## An Introduction to Kinetic Energy of a Rotating Body

Kinetic energy is usually possessed by an object or a body that is in motion. The motion of the body could be rotational or linear. The energy of a rotating body is termed as rotational kinetic energy. The difference between linear kinetic energy and rotational kinetic energy is that the former is revolving with an angular velocity. The kinetic energy of the rotating body can also be expressed in terms of mass of inertia.

Other factors that the rotational kinetic energy depends on are its angular velocity, the distance of point mass from the axis of rotation, its mass and translational velocity. The relation between translational and angular velocity is given as $v=\omega ~ r$. Let us further explore the concept of rotational kinetic energy.

## Where Does Rotational Kinetic Energy Come from?

As the name suggests, rotational kinetic energy is the energy possessed by an object that is rotating or revolving. When a body is rotating, the linear velocity of every point on it is different. As linear velocity is a vector quantity therefore always is tangential to circular motion which is why it is changing direction. This leads to addition of a new quantity termed as the angular velocity. Thus, the linear or translational velocity can be related to the angular velocity as $v=\omega ~ r$. Thus, the rotational kinetic energy comes from the translational or linear velocity.

## Kinetic Energy of Rotating Body Formula

The kinetic energy of a rotating body is given as ,

$K_{r o t}=\dfrac{1}{2} I \omega^{2}$

Where I is the moment of inertia and $\omega$ is the angular velocity.

For a translational motion the kinetic energy is given as,

$K_{\text {linear }}=\dfrac{1}{2} m v^{2}$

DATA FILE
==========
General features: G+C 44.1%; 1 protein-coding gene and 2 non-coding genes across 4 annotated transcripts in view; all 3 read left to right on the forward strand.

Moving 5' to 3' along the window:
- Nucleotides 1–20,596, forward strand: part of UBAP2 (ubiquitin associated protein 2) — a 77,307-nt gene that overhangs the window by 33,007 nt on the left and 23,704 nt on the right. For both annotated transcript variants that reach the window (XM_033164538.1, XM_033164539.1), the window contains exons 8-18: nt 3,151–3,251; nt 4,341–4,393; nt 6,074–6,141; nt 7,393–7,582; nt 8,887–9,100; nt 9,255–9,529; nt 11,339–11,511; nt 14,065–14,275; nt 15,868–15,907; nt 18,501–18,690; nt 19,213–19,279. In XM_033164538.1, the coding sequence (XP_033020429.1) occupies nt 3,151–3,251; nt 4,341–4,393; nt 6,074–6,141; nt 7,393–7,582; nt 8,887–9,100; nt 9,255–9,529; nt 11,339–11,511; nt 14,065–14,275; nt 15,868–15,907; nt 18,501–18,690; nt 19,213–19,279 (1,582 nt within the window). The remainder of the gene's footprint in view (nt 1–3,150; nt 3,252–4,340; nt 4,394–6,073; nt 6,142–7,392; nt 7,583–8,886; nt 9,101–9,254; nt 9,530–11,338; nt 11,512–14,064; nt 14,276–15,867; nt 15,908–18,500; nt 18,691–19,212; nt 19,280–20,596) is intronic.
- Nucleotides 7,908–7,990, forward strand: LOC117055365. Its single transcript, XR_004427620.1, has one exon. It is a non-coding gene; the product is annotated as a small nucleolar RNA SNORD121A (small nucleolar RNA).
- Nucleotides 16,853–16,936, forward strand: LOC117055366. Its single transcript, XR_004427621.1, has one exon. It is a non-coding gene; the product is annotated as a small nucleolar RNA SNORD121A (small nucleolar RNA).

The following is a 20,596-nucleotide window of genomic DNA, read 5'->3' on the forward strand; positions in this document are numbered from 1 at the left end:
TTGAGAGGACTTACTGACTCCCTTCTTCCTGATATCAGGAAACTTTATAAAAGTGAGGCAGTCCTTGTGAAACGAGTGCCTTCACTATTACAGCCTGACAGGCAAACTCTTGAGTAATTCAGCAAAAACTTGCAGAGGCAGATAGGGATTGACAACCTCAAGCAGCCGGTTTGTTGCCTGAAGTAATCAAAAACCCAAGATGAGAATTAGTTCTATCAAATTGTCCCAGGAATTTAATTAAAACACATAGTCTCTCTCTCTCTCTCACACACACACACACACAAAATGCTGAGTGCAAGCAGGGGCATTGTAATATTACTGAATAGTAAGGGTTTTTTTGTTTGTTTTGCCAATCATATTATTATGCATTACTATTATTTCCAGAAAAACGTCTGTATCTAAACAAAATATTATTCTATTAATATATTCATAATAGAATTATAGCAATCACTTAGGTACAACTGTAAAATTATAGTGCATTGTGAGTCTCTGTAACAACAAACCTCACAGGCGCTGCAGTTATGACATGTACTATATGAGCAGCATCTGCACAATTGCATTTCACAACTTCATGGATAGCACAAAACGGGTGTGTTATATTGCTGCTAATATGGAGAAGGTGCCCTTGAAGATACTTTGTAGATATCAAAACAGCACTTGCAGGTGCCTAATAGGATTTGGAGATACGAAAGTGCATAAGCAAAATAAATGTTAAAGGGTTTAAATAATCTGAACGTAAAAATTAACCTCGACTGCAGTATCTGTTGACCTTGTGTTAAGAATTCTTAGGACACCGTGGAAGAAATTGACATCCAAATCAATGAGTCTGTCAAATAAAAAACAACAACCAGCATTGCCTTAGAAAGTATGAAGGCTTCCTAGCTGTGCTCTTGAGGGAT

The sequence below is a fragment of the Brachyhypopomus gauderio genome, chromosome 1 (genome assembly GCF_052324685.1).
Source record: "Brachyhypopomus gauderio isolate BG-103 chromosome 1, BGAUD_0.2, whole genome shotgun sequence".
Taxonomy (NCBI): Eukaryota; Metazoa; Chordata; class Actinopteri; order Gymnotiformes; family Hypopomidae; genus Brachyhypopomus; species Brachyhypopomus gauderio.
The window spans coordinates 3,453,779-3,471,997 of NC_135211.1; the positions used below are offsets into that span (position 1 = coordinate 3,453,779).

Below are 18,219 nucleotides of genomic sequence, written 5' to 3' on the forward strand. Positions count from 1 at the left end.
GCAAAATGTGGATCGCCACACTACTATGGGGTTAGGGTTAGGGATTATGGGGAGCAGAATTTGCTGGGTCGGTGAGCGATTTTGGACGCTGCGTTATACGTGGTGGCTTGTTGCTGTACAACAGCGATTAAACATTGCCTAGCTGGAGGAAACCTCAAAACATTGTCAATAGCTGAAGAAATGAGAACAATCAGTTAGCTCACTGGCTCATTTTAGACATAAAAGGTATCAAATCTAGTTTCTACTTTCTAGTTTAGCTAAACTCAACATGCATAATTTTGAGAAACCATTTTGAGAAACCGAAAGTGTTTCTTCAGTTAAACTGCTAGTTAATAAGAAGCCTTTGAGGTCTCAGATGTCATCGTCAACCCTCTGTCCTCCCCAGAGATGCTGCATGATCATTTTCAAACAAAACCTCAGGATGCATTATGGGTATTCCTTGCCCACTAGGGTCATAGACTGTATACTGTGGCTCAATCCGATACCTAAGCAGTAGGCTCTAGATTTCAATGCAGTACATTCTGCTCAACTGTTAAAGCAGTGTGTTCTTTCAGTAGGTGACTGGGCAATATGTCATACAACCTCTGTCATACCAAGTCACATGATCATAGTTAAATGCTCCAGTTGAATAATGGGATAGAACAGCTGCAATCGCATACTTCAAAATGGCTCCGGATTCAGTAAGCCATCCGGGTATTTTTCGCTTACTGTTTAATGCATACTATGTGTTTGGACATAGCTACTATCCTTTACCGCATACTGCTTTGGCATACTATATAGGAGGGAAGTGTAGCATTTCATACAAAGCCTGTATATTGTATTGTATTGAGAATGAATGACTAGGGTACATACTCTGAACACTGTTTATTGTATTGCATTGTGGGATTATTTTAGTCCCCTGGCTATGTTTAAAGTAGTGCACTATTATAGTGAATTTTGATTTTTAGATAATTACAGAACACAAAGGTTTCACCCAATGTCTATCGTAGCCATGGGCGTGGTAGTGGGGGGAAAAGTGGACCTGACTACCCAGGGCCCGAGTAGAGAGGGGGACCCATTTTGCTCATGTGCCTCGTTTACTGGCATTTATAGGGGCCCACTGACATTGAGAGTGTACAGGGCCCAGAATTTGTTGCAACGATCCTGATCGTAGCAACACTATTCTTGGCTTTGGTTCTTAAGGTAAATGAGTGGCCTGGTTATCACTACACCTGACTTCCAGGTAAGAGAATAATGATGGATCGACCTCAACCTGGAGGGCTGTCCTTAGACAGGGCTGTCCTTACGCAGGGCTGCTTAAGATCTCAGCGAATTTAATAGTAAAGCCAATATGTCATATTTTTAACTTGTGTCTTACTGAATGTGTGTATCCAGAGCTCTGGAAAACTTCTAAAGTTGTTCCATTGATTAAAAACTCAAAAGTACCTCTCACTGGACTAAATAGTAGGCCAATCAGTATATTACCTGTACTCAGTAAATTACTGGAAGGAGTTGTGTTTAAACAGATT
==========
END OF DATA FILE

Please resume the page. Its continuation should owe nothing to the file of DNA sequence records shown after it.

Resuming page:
Where m is the mass of a body and v is the linear velocity.

If we are to relate the kinetic energy of rotating body formula with that of kinetic energy of linear motion I and $\omega$ in the former is equivalent to m and v for the latter. The SI unit of rotational kinetic energy is Joules or J. This can be disintegrated as moment of inertia is measured in kgm^{2} whereas angular velocity is measured in radians/second. Thus, the SI unit of kinetic energy of rotation is $\dfrac{kgm^2}{s^2}$ which is equal to Joules. In MKS system this can be denoted as $\left[{M}^1~{L}^2 ~ {T}^{-2}\right]$.

## Derive an Expression for Kinetic Energy of Rotating Body

Let us derive an expression for kinetic energy of a rotating body. Assume a rotating body as shown below.

**Body in Rotation**

Suppose particle 1 rotates in a circle with radius r_{1}. Its linear velocity and kinetic energy thus can be given as will v_{1}=wr_{1} and

$\begin{align} &\dfrac{1}{2} m v^{2} \\ \\ &\Rightarrow \dfrac{1}{2} m_{1}\left(w r_{1}\right)^{2} \\ \\ &\Rightarrow \dfrac{1}{2} m_{1} \omega^{2} r_{1}^{2} \end{align}$

Similarly, the kinetic energy for particle 2 or (P_{2}) will be

$\Rightarrow \dfrac{1}{2} m_{2} \omega^{2} r_{2}^{2}$

The sum of all the kinetic energy will be given as

$\begin{align} &K_{r o t}=\dfrac{1}{2} m_{1} \omega^{2} r_{1}^{2}+\dfrac{1}{2} m_{2} \omega^{2} r_{2}^{2} \\ \\ &\Rightarrow \dfrac{1}{2} \omega^{2}\left(m_{1} r_{1}^{2}+m_{2} r_{2}^{2}\right) \\ \\ &\Rightarrow \dfrac{1}{2} \sum{ }_{1}^{N}\left(m r^{2}\right) \omega^{2} \end{align}$

The $\sum_{1}^{N}\left(m r^{2}\right)$ is the moment of inertia I.

Thus, the kinetic energy of a rotating body is given as $K_{r o t}=\dfrac{1}{2} I \omega^{2}$